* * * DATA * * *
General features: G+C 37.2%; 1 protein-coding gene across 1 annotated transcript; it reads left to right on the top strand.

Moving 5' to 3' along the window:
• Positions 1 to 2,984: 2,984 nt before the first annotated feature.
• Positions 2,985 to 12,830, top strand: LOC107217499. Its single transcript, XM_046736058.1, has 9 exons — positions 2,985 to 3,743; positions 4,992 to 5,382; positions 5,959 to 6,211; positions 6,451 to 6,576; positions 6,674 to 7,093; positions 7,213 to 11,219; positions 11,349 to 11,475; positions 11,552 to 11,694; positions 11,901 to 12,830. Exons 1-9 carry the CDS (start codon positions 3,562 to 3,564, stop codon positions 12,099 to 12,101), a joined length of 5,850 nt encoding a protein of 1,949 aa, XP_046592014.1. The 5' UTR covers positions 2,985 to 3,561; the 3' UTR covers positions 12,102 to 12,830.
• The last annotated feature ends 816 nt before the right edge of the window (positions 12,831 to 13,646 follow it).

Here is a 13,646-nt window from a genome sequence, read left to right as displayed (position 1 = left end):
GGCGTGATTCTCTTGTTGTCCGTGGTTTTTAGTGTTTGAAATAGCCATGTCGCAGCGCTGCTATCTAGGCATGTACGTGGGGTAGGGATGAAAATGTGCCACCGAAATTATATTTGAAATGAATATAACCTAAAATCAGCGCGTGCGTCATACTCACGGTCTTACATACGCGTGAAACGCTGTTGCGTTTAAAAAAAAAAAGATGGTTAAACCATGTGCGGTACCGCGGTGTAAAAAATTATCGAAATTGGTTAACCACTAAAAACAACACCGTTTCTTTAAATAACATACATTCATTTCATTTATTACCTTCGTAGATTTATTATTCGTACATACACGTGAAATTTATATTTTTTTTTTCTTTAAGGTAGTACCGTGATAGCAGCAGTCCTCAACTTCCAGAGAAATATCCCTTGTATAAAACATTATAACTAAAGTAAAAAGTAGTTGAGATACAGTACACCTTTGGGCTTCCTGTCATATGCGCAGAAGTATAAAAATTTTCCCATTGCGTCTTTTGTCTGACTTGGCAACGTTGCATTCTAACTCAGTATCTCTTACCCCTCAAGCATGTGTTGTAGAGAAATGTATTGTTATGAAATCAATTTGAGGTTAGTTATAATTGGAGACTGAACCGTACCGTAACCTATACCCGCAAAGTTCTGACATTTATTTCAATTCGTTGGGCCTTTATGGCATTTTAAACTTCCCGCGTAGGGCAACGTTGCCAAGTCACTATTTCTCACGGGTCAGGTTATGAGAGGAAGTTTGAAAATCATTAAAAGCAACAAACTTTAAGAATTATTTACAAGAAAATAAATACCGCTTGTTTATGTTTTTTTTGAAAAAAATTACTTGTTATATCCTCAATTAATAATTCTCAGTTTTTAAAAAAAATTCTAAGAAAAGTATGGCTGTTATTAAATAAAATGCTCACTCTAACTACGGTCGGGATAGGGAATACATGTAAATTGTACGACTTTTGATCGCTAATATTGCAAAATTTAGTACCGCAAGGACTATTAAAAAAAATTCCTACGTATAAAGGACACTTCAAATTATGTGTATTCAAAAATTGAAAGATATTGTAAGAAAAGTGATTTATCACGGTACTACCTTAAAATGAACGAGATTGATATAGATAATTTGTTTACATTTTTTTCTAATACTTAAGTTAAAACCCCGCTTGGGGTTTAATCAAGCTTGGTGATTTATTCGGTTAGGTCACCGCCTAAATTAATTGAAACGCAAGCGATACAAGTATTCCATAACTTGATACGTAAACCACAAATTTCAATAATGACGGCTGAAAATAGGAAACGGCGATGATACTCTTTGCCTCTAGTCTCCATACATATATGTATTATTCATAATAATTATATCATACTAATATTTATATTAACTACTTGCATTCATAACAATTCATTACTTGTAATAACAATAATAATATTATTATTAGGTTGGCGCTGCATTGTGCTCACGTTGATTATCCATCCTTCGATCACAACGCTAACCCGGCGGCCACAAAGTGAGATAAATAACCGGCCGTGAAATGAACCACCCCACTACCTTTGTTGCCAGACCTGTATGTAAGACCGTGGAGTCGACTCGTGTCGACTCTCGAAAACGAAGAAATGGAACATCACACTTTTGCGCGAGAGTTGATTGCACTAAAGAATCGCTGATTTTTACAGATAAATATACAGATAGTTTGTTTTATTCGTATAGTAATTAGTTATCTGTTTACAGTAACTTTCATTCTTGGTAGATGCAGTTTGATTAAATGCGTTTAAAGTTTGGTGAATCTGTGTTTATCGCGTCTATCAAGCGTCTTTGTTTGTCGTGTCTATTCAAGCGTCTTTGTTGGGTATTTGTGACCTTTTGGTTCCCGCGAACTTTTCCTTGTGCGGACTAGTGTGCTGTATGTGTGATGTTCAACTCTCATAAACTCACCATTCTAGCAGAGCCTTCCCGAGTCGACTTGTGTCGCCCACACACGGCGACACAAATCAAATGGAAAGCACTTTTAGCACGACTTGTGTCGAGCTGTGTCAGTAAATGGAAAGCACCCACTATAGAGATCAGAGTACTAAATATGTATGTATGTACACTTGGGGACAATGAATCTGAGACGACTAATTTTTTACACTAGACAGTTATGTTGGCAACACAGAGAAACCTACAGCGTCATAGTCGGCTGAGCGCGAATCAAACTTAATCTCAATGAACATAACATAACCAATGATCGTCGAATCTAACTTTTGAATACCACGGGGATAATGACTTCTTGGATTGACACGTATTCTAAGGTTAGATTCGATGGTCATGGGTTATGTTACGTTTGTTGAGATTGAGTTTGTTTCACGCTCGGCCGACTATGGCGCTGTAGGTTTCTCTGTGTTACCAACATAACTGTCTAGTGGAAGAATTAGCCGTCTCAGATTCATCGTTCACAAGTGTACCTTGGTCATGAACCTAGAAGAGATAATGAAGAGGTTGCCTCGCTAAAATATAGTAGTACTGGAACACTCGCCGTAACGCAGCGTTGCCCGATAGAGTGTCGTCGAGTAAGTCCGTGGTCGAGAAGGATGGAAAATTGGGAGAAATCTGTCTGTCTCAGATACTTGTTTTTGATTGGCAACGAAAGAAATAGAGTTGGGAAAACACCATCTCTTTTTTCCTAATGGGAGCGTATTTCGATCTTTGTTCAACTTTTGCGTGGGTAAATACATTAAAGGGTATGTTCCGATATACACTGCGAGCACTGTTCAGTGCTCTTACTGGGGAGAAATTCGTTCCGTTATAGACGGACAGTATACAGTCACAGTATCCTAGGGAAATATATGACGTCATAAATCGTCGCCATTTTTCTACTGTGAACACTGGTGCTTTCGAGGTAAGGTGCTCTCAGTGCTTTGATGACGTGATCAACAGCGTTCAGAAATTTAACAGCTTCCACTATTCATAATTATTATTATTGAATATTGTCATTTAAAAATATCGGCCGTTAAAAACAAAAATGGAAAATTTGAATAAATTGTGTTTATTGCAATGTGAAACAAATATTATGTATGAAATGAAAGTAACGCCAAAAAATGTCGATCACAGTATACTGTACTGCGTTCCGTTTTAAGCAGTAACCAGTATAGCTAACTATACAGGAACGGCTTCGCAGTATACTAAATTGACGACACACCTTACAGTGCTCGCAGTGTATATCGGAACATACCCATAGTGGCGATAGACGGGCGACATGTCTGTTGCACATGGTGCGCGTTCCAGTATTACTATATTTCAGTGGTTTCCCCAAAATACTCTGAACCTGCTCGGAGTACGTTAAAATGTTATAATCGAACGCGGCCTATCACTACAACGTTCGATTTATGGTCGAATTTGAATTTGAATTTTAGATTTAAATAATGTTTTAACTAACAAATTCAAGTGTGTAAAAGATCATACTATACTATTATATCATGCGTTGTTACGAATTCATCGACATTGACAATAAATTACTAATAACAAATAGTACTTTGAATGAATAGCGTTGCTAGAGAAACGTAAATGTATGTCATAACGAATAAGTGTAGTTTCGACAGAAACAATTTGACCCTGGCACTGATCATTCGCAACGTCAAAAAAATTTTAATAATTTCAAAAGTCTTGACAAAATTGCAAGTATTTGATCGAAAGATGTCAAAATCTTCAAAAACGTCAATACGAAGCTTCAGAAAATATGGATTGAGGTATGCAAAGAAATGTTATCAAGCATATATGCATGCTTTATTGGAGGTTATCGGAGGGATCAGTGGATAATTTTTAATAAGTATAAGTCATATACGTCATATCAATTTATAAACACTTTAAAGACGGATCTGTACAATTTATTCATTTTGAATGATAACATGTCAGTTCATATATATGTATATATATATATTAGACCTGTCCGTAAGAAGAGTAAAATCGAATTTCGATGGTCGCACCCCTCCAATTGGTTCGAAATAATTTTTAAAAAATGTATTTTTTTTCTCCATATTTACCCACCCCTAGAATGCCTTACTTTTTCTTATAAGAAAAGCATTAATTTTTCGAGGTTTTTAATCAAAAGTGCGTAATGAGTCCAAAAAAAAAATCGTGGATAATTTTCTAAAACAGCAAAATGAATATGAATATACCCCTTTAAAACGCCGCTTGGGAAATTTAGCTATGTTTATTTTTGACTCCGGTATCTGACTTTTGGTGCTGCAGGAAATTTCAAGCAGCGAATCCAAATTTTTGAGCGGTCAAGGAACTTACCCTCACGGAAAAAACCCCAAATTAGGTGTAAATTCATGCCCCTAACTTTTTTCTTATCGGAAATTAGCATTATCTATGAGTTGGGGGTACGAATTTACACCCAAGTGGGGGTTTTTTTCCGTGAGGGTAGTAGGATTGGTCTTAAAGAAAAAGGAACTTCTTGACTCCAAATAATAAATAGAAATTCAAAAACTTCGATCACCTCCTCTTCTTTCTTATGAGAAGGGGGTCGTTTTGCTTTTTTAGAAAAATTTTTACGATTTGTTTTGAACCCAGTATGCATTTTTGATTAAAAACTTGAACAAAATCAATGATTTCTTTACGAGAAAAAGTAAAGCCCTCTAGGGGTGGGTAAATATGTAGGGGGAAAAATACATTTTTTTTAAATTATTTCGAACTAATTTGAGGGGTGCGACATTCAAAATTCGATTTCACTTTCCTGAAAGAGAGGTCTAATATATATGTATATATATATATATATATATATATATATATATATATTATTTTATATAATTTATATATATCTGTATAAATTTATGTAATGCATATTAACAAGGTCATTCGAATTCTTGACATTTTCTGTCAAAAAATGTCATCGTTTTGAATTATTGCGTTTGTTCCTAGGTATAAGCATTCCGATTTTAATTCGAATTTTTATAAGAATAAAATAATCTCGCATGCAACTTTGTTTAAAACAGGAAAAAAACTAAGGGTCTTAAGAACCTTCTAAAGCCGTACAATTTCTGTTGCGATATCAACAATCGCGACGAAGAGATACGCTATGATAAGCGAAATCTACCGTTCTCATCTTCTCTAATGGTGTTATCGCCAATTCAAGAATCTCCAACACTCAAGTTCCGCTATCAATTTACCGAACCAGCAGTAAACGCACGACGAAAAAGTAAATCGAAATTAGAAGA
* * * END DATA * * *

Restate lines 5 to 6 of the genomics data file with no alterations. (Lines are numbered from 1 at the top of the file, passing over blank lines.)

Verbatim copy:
• The last annotated feature ends 816 nt before the right edge of the window (positions 12,831 to 13,646 follow it).

Here is a 13,646-nt window from a genome sequence, read left to right as displayed (position 1 = left end):